Video games’ potential for climate change engagement

The rising concern regarding the climate crisis and existing uncertainties and misinformation call for messages that are both scientifically accurate and engaging in order to urgently mobilize citizens as climate actors. However, communicating climate change remains challenging. Gamification, or the use of games across society, culture and technology for purposes other than entertainment, is often used to convey climate messages in a way that promotes public understanding, interest, and action. Multiple game-based interventions have been found to engage players with climate change, while influential game companies explore how to create more environmentally conscious messages and designs.

However, the currently available academic literature presents important shortcomings, as many of the games addressed are not accessible to the public, have been created specifically for education, or have not been systematically examined in terms of potential for climate change engagement. For these reasons, Fernández Galeote and Hamari engaged in a current, broad and systematic analysis and discussion on 150 video games’ potential to promote climate change engagement and education. Using a pre-existing framework for climate change engagement through video games, they studied what attributes supporting climate change engagement can be found in existing video games, and the differences between serious games and games for entertainment.

First, the results reveal that potentially engaging attributes are unequally distributed. Some are very common, as they are found in 77-88% of the games. This group includes the use of feedback connected to climate change action, the concreteness of climate messages, the game being fun, and the presence of challenges about climate change. Other features are common, since they are found in 51-69% of the games. These include learning through experience, the use of rewards connected to climate action, challenges that may enhance the efficacy of real behaviors, the presence of characters, the use of levels, narratives connected to climate change, and simulation aspects. Uncommon attributes, in around a third of the games, include credibility of sources, achievability of climate-relevant behaviors in the game, and climate change being depicted meaningfully. Finally, one of the attributes, the presence of social features, is only found in 19% of the games.

Second, a statistical comparison between serious and entertainment games shows that serious games are significantly associated with the attributes achievable, challenging, credible, efficacy-enhancing, experiential learning, and feedback-oriented, while entertainment games tend to feature more narratives than serious games.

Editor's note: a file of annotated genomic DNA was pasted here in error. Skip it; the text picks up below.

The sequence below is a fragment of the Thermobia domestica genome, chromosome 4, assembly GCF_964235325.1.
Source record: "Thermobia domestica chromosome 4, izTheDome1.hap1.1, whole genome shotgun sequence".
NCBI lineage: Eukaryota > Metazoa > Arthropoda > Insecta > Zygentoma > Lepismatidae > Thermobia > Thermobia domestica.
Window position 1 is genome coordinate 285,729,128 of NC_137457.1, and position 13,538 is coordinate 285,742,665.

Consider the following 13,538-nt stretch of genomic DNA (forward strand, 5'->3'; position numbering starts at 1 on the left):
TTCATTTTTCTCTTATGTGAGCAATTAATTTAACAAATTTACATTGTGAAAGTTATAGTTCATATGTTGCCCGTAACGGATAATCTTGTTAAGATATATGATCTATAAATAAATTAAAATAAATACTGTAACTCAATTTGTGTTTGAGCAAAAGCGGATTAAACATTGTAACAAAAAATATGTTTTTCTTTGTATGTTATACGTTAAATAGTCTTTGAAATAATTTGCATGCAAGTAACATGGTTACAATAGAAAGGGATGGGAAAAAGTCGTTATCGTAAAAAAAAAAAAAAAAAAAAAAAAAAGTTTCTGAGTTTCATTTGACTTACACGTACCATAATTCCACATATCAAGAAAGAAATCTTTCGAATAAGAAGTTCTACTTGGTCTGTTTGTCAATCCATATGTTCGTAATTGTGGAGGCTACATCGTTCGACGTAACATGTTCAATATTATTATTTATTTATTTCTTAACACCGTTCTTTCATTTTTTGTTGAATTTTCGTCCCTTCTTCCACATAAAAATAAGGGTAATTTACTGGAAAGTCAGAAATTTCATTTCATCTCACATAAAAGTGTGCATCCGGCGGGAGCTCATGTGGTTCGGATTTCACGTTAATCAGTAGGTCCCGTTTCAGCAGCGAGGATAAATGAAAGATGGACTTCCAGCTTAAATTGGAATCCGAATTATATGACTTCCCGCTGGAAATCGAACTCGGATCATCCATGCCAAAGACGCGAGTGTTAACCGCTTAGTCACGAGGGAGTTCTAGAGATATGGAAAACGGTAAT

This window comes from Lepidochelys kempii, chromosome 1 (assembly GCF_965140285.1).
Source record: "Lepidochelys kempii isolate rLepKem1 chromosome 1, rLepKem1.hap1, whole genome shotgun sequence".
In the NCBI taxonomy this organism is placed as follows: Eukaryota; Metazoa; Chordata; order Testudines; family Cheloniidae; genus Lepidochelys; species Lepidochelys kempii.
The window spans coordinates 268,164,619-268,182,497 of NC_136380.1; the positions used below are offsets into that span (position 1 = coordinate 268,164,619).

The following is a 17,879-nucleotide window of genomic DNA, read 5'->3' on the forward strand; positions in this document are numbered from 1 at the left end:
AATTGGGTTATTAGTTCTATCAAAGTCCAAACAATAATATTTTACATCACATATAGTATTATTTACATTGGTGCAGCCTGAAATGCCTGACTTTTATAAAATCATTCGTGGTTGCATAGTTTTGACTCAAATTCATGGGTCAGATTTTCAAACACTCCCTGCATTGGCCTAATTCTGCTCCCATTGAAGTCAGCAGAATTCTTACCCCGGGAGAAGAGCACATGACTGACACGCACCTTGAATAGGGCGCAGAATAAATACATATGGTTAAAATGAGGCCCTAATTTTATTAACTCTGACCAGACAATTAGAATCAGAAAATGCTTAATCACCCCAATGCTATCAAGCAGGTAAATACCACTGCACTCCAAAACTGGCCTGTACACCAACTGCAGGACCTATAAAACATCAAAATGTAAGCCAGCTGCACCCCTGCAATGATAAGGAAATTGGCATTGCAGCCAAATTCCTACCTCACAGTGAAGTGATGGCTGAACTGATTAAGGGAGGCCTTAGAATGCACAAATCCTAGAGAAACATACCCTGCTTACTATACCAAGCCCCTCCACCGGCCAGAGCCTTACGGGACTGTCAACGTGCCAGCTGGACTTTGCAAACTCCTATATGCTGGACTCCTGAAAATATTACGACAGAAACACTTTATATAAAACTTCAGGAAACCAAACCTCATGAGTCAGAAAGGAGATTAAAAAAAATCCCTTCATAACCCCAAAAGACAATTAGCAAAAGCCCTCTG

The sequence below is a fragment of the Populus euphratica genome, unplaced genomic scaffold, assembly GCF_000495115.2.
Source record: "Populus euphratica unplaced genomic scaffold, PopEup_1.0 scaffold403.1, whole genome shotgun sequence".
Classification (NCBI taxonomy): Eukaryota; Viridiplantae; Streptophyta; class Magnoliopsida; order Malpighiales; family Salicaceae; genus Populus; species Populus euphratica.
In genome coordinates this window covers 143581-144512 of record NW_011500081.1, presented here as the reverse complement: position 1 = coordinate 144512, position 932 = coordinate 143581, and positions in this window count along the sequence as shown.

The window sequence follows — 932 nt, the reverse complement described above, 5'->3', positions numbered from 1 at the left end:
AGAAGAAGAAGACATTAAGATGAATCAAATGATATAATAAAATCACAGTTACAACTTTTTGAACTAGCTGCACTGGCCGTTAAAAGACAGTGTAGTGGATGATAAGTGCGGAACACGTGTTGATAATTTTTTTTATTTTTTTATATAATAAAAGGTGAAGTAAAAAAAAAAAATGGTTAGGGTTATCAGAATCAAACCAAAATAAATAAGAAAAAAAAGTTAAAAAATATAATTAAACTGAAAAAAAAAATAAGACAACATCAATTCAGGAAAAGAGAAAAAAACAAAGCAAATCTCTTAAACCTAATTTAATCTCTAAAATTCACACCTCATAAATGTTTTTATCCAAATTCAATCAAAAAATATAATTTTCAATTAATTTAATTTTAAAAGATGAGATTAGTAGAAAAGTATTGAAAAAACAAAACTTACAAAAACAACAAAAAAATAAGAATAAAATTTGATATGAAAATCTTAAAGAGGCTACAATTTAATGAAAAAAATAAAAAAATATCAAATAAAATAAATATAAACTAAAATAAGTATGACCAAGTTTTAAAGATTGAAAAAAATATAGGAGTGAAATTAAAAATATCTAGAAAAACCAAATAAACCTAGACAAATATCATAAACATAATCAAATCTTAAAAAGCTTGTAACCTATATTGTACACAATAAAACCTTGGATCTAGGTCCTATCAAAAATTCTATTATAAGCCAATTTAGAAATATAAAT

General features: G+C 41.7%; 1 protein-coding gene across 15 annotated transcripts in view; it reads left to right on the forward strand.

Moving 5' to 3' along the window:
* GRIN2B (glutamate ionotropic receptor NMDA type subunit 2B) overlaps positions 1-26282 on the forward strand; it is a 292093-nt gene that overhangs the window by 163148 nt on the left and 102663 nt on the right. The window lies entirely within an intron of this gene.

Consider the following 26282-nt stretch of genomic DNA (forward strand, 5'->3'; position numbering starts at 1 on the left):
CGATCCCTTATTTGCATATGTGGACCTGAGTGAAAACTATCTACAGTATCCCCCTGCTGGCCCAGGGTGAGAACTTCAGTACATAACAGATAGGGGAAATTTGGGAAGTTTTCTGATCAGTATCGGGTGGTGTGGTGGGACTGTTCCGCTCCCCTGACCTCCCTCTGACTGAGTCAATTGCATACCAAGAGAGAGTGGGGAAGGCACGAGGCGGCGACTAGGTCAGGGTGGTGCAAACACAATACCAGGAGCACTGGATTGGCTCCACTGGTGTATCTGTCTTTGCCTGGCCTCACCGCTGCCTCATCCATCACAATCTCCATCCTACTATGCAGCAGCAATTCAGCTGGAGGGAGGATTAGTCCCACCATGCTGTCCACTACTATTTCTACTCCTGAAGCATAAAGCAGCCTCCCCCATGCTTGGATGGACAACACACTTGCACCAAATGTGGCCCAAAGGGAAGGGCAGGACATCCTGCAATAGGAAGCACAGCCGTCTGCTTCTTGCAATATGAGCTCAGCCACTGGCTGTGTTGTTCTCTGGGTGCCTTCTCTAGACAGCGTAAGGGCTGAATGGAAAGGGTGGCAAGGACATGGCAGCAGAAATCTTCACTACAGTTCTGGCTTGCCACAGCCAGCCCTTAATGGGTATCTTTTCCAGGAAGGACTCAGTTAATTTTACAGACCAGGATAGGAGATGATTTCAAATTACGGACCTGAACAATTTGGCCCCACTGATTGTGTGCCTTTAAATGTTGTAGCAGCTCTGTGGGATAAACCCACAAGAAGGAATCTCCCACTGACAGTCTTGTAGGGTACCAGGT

The findings reveal coincidences between their own content analysis and empirical studies that examined the effects of games on players, although games that seem to include engaging elements may still be received poorly by certain audiences or in specific contexts. Designers and researchers are encouraged to investigate further the less common attributes in order to determine their effects on climate change engagement empirically. In addition, our analysis reveals considerable data dispersion; most importantly, both serious and entertainment games can be found displaying either many or few attributes. This speaks in favor of not discriminating games based on variables such as the nature of the developers (a game studio, an NGO, an academic actor…) or their apparent purpose (broadly, serious or for entertainment).

The article includes a dataset with the full list of 150 games analyzed and the relevant analysis variables. This may be useful to educators who want to use a particular type of game and to designers and researchers interested in knowing the field better and expanding upon this growing area of research and practice.

Game-based Climate Change Engagement: Analyzing the Potential of Entertainment and Serious Games

Daniel Fernández Galeote

Juho Hamari

Reference:Fernández Galeote, Daniel & Hamari, Juho (2021). Game-based climate change engagement: Analyzing the potential of entertainment and serious games. Proceedings of the ACM on Human-Computer Interaction, 5(CHI PLAY), 1-21.

See the paper for full details:


Summary video


Video games have risen as a popular medium with the potential to become a powerful tool for public climate change engagement. However, little is known about how existing digital games can fulfill this role. This study systematically compiles 150 video games that represent climate change, including serious (n = 109) and for entertainment (n = 41). The games are analyzed by adapting an existing framework (15 dimensions: achievable, challenging, concrete, credible, efficacy-enhancing, experiential learning, feedback-oriented, fun, identity-driven, levelling-up, meaningful, narrative-driven, reward-driven, simulating, social) and statistically compared. The analysis reveals that most games comply with most recommended attributes, but credibility, achievability, meaningfulness, and social features are uncommon or rare. Statistical results comparing serious games and games for entertainment associate six attributes with serious games (achievable, challenging, credible, efficacy-enhancing, experiential learning, feedback-oriented), and one (narrative-driven) with games for entertainment. The findings suggest that researchers would benefit from widening their lens to detect previously overlooked opportunities for game-based climate change engagement, communication, and education. The study also provides a systematic mapping of extant games depicting climate change for interested developers, designers and educators.

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